At the start of this year, both the Los Angeles Port and Long Beach Port endured a shutdown due to labor strikes. The container ships couldn’t dock and unload their goods. Some ships sat and waited while others went to other Western Ports. Some ships with goods destined for the eastern U.S. took the time penalty and went through the Panama Canal. The labor strike hurt UNP’s intermodal traffic and efficiency in early 2015. The labor strike is over and traffic at the two ports is picking back up as they work through the backlog.

Mexico

UNP owns a 26% stake in Ferrocarril Mexicano (aka Ferromex). The railroad covers 70% of Mexico and serves the Mexico City – Guadalajara – Monterrey triangle. Ferromex has access to four ports on the Pacific Ocean and two on the Gulf of Mexico.

Ferromex has a complicated ownership structure. UNP owns 26% and the rest is owned by Infraestructure y Transportes Mexico (ITM) which is a division of Grupo Mexico. Grupo Mexico is planning an IPO of 15% of ITM. The IPO will provide clarity on the value of UNP’s 26% stake in Ferromex.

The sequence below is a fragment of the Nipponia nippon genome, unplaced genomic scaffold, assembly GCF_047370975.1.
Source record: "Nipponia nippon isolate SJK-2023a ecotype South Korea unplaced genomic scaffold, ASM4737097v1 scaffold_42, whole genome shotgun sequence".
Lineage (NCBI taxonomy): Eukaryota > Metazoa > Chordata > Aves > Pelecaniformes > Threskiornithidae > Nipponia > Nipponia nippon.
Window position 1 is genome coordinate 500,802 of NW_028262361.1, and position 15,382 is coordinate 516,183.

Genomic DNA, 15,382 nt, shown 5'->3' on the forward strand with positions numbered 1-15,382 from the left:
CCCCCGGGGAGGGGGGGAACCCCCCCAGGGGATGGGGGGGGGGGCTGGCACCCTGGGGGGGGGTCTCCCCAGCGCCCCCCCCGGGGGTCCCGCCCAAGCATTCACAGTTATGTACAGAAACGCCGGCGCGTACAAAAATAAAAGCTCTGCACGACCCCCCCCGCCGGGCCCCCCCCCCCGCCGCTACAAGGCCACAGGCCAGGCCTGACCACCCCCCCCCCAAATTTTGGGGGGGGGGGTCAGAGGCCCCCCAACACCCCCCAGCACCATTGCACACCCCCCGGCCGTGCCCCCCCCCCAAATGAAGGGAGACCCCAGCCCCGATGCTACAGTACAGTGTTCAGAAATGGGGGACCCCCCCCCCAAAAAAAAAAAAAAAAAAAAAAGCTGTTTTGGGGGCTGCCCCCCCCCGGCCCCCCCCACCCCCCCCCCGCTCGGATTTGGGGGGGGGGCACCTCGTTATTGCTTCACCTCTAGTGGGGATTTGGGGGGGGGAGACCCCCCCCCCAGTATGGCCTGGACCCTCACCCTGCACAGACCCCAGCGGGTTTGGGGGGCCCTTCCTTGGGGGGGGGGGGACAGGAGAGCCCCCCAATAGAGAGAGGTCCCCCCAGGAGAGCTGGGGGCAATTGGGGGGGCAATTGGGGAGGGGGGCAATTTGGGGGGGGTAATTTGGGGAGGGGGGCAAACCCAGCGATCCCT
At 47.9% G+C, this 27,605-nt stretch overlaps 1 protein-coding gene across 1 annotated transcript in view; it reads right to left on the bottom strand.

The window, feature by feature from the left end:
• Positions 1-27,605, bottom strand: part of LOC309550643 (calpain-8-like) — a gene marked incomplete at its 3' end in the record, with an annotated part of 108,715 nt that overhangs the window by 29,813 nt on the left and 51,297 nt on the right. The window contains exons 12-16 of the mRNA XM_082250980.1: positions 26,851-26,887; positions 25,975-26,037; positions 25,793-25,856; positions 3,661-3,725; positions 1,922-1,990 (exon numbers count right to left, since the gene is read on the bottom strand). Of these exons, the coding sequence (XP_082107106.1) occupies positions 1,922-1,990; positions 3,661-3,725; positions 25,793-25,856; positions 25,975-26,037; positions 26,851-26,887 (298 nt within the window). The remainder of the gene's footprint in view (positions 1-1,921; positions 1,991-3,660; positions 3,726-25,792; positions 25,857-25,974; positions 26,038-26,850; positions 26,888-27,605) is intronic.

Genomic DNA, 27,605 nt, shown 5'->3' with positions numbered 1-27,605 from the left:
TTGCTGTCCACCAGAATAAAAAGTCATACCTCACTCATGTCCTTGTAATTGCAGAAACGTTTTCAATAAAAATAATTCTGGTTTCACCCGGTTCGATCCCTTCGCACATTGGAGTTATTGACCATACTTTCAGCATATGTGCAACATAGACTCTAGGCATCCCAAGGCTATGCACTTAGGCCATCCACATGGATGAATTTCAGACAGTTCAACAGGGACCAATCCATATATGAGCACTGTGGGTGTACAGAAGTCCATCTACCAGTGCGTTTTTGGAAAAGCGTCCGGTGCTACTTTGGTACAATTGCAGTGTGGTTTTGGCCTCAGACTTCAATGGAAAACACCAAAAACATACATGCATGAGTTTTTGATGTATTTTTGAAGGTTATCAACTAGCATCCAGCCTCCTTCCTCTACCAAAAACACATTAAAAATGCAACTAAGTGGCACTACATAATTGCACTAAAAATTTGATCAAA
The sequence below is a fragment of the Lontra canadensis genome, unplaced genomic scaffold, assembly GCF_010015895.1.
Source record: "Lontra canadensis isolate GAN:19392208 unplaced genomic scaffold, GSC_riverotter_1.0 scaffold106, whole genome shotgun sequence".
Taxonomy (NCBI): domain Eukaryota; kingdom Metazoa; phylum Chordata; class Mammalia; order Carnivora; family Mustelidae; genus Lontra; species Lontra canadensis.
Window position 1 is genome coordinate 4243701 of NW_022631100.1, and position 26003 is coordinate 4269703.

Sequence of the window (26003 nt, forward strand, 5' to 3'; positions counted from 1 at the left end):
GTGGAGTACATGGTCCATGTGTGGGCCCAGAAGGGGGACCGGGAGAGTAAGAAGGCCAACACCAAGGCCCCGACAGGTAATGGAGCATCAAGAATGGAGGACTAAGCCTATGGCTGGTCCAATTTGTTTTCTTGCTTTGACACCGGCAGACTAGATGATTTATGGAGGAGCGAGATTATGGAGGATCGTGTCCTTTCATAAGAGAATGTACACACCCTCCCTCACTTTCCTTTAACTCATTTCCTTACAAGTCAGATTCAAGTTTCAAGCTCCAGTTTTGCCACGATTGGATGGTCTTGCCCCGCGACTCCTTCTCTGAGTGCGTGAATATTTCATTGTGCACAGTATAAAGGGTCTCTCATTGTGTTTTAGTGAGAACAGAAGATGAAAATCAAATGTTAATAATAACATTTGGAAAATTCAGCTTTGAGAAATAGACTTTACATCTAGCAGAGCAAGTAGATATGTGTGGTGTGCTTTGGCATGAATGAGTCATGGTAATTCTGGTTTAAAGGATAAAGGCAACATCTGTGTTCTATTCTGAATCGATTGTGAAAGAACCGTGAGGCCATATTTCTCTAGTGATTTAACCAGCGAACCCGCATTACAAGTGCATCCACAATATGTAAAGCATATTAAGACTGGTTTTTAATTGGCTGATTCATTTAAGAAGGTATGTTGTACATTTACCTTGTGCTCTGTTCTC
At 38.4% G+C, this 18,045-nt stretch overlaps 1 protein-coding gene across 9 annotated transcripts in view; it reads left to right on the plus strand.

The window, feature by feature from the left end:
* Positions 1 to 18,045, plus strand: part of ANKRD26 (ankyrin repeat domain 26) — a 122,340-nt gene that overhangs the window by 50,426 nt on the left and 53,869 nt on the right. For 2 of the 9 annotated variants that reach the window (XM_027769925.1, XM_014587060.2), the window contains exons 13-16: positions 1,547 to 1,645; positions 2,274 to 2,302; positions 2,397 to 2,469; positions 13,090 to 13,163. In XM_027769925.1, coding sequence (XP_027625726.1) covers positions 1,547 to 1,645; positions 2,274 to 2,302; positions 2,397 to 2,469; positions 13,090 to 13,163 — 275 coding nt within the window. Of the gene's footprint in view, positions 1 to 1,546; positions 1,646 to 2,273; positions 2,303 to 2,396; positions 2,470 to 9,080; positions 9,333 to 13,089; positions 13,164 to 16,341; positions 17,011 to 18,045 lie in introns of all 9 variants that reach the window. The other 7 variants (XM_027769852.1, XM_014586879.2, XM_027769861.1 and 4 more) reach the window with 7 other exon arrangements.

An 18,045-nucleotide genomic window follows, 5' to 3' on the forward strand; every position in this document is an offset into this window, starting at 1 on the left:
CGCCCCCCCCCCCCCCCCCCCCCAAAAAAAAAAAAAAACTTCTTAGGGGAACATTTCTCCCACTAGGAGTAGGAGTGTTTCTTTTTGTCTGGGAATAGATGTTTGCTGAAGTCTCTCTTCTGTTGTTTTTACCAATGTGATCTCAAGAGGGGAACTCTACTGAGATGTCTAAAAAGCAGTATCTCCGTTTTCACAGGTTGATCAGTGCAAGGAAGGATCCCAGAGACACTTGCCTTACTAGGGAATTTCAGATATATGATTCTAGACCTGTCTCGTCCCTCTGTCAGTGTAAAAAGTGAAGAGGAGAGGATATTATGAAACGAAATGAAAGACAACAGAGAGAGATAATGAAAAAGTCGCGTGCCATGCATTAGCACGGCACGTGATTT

Mexico is opening up its oil fields to foreign investment in the hope it can increase output, improve efficiency, and grow the economy. This should increase the amount of oil, other petrochemicals, and drilling equipment shipped over the rails further benefiting Ferromex and Union Pacific.

Mexico is also attracting significant investment from automakers. $22.6 billion has been invested or pledged for auto and auto parts plants. Currently, 1 out of 5 cars in North America are made in Mexico and that number is expected to increase to 1 in 4 by 2020 according to an article in USA Today. UNP transports the raw material south and offloads them onto Ferromex lines. Then Ferromex brings the finished cars North and transfers them over to UNP to finish their journey.